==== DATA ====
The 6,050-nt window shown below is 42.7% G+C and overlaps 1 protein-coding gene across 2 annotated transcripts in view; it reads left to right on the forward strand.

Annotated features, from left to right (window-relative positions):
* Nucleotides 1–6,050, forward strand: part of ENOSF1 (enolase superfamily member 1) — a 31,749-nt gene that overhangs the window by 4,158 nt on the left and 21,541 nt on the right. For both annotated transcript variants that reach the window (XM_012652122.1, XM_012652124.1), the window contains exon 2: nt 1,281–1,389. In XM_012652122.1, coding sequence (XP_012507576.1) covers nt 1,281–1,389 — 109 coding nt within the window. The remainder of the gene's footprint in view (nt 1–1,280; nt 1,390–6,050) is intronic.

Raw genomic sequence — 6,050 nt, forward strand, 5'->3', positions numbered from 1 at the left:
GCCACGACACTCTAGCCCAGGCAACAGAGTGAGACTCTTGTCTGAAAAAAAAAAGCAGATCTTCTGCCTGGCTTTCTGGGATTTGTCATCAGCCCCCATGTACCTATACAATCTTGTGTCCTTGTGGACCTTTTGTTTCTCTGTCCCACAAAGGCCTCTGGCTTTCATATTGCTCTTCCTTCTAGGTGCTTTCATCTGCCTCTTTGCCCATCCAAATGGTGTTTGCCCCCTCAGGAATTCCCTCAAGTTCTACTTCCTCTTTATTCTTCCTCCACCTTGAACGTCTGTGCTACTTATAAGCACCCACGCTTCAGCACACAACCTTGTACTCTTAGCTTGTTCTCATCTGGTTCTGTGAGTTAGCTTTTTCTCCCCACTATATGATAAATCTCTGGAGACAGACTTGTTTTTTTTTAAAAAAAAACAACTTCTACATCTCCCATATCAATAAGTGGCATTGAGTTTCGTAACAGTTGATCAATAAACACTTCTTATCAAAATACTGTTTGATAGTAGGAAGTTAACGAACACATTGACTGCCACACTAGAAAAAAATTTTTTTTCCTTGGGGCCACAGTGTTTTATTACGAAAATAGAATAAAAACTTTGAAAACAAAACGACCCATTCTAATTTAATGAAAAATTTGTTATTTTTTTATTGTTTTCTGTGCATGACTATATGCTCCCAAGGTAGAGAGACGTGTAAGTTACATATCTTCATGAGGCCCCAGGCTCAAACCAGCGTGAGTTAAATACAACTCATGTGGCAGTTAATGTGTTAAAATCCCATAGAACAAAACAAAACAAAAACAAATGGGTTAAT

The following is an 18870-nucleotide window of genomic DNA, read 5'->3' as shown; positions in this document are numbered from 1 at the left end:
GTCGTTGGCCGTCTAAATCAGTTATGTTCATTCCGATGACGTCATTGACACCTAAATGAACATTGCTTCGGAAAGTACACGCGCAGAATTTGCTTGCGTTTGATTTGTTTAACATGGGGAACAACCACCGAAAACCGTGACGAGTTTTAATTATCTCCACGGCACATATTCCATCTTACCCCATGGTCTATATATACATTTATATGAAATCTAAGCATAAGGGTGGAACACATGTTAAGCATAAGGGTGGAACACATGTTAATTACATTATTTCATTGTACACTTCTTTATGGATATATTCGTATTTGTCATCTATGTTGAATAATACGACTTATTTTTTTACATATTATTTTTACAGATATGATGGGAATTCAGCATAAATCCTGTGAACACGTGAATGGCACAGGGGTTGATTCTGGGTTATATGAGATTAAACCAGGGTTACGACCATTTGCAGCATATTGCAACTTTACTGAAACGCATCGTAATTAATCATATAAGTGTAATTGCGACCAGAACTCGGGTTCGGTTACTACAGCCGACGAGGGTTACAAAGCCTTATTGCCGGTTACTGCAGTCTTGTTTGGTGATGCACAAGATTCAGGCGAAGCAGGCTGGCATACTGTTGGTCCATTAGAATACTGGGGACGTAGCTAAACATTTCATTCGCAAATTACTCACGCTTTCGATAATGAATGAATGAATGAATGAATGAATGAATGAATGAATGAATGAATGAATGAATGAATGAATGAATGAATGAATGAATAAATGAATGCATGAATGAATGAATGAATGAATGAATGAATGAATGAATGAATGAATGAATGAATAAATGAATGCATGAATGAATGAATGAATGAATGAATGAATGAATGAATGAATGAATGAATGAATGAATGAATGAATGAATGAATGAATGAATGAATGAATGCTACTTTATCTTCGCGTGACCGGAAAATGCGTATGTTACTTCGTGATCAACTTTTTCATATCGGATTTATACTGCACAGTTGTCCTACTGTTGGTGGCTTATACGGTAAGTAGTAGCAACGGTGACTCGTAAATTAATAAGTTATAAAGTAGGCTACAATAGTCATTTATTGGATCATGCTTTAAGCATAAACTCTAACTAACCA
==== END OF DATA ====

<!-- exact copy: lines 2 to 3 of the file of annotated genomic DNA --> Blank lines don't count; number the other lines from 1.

Annotated features, from left to right (window-relative positions):
* Nucleotides 1–6,050, forward strand: part of ENOSF1 (enolase superfamily member 1) — a 31,749-nt gene that overhangs the window by 4,158 nt on the left and 21,541 nt on the right. For both annotated transcript variants that reach the window (XM_012652122.1, XM_012652124.1), the window contains exon 2: nt 1,281–1,389. In XM_012652122.1, coding sequence (XP_012507576.1) covers nt 1,281–1,389 — 109 coding nt within the window. The remainder of the gene's footprint in view (nt 1–1,280; nt 1,390–6,050) is intronic.